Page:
“The TR-55, released in 1955, was Sony's first transistor radio, and the first to be made in Japan. The use of transistors rather than vacuum tubes allowed the device to be much smaller than earlier radios, and allowed them to be the first truly portable radio from Japan.”
Tokyo Telecommunications, later to become Sony, began the production of this little radio today in 1955. Although, this year it would only be sold in Japan, and Americans were not thinking of Japan as producing anything but cheap products (in the 50’s made in Japan was similiar to our made in China. Even the original Barbie Dolls that would come out in 1959 were produced there). By 1958 under the name Sony, Transistor radios were being sold. The idea of a radio needing a cord was becoming old fashioned and you could take your battery powered radio with you anywhere.
Again, we find another movement happening this year that leads to the way we live currently. This bit I found online sums it up for the transistor to today:
“The TR-55 served as the template for almost all the portable gadgets we use today. Everything from the iPod to the Game Boy can trace its basic handheld design to the TR-55’s form factor. More importantly, use of the transistor became widespread in all electronics allowing for the development of LCD TVs, smartphones and netbooks.”
El Al Flight 402, a pressurized four-engine propliner plane, was an international passenger flight from Vienna, Austria to Tel Aviv, Israel via Istanbul, Turkey, on July 27, 1955, which strayed into Bulgarian airspace and was shot down by two Bulgarian MiG-15 jet fighters and crashed near Petrich, Bulgaria. All 7 crew and 51 passengers on board the airliner were killed. This must have been such a fright as plane travel was still fairly new.
Speaking of planes, I love this August 1955 issue of Mechanics illustrated. It purports the ‘atomic planes are closer than you think’. I like the concept that we are thinking about alternate power sources at this time, however, luckily this was not ever realized. Speaking of atomic energy, however, in July of this year the town of Arco, Idaho was the first town ever completely lit/powered by atomic power. Unfortunately, on 3 January 1961 it became another first, when the reactor that powered the town had a meltdown, causing three deaths. It was the world’s first (and the us’s only) fatal reactor accident. Here we again see the innocence of our world as we play with the powers achieved so quickly in WWII. It is an example of our innocence fading, I believe. I know it is a romantic and unrealistic notion to want that innocence back, but one can understand the current generations ennui and bitter sarcasm to living when one considers what we have been through thus far. But, oh, how I wish we could be innocent enough to be the young girls waiting for doors to be held, hopes of making families and sipping lemonade on porches, the aging happily among our growing families raising and sharing life with our grandkids. Yet, we have obese shut ins playing computer/video games 12 hours a day, day-care, spending, cynicism towards family life and community, distrust, and an increasing aging population left to rot away in nursing homes. Can we turn it around? Are there enough of us who want to do so? How can we do it?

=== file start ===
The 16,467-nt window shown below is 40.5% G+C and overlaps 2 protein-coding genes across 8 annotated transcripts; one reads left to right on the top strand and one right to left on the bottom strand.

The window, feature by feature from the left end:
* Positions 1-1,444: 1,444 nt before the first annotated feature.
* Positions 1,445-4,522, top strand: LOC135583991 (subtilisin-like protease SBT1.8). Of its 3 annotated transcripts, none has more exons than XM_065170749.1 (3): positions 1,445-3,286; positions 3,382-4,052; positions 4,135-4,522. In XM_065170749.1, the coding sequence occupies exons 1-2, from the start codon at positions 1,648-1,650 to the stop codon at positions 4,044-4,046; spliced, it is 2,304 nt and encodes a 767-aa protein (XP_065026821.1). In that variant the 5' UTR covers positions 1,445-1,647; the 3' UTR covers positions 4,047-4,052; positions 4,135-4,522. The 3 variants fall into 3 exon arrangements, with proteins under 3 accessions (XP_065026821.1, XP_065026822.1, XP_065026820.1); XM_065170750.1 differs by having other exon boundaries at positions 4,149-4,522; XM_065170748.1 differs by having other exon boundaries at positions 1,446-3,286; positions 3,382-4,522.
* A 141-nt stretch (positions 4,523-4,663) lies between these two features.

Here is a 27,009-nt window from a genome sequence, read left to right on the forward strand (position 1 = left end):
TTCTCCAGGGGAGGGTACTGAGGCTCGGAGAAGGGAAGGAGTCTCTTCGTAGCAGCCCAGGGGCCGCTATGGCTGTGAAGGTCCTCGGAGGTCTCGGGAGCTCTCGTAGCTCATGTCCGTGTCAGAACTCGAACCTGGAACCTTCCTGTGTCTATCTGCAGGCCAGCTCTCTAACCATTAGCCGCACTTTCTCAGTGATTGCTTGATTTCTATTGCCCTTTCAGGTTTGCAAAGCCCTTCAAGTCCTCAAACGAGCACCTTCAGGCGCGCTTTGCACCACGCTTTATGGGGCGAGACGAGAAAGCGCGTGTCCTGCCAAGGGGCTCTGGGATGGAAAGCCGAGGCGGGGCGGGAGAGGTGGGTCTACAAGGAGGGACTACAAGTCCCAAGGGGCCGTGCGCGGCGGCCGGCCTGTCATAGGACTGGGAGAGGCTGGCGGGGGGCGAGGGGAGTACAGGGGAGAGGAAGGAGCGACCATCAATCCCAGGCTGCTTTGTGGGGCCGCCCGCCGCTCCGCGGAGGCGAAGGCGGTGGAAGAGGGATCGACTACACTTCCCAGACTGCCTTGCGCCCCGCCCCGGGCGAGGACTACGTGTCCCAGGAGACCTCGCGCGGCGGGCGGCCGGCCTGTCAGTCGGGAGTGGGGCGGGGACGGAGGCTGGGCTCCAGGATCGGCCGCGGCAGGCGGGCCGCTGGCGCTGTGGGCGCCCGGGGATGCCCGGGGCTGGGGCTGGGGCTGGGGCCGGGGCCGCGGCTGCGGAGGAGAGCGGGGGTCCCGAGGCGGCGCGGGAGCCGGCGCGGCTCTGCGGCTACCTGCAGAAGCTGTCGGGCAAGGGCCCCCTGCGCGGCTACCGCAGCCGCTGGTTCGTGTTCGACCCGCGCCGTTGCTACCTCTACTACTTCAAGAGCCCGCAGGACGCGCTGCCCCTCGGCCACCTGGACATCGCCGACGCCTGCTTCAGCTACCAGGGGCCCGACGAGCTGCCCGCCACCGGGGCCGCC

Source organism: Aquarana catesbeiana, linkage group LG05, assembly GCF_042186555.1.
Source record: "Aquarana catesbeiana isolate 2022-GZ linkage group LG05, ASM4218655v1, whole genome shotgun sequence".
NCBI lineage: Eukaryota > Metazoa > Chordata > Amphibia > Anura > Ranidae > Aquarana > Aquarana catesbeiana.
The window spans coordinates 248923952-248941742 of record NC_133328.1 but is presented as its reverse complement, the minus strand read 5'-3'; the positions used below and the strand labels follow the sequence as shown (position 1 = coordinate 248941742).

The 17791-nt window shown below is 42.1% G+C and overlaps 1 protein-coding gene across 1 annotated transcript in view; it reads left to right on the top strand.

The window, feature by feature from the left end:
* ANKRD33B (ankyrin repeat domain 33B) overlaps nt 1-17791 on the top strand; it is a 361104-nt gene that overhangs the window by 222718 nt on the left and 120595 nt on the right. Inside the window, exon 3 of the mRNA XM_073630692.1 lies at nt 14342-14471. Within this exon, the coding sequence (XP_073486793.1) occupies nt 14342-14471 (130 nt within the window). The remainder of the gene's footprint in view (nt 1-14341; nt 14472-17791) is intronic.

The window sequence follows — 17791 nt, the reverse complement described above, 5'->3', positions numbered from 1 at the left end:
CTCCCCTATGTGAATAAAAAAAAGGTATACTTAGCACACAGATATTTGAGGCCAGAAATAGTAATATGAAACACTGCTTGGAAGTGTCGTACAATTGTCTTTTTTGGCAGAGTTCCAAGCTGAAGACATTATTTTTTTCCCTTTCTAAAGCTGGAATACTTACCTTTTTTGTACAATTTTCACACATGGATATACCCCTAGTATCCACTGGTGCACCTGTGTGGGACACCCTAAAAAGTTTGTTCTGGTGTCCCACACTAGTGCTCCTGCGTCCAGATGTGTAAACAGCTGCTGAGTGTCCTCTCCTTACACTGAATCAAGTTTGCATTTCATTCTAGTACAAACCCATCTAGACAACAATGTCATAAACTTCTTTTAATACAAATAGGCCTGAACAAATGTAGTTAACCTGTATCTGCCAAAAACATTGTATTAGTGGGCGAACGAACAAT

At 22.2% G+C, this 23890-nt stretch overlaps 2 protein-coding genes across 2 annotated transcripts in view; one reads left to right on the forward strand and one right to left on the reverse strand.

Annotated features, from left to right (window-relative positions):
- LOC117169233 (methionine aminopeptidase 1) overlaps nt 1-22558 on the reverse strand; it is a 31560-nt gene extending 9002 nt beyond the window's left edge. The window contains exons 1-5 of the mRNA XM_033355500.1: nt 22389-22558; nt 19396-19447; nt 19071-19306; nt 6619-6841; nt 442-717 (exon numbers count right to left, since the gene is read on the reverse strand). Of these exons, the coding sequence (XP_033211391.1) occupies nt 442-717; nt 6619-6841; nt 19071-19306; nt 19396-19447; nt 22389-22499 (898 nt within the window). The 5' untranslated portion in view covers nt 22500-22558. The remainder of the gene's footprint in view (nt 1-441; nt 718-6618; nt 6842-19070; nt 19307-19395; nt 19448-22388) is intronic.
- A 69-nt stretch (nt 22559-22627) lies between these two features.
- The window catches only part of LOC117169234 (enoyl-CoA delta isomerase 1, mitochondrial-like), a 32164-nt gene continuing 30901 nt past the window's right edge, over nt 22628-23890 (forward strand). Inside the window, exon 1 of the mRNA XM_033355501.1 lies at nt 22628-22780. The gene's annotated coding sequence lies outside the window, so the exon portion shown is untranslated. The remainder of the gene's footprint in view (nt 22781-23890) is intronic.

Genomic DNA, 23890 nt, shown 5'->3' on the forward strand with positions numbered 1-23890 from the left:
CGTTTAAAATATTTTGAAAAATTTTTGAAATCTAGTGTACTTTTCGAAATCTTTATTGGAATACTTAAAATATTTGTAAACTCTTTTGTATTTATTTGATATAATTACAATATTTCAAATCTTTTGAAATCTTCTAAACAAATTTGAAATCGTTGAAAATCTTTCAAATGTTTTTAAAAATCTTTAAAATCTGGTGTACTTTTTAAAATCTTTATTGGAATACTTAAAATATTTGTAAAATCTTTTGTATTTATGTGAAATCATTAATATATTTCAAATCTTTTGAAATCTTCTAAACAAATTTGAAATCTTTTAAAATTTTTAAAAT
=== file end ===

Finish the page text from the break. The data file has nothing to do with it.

On a lighter note,
This Aug 55 cover of Elle with Bridgette Bardot is lovely. Her shoes, the beginning of the pointed toe and thinner heel that we associate the 1950s, really only are beginning now and will reach their zenith in the early 1960s. Her dress and petticoat are so fresh and lovely.
I have had readers ask me in the past about vintage child care/rearing. I found this interesting article in a magazine the other day and thought I would share the first half of it with you here. If you like it I will scan and post the second half. If you click on the image it should appear large enough to read. There is quite a bit on childcare and here I am more than half way I think this project must just naturally grow into something bigger.
I thought this interesting, that specific Diet foods are showing up. Where once there would have been mention of how to watch your weight with suggestions, or not an issue of weight during the Depression, we can see the beginning of the plenty becoming an issue of ‘too much of a good thing’. Are any of you old enough to have tried any of these diet foods and if so, how were they? I am sure they must have had saccharine.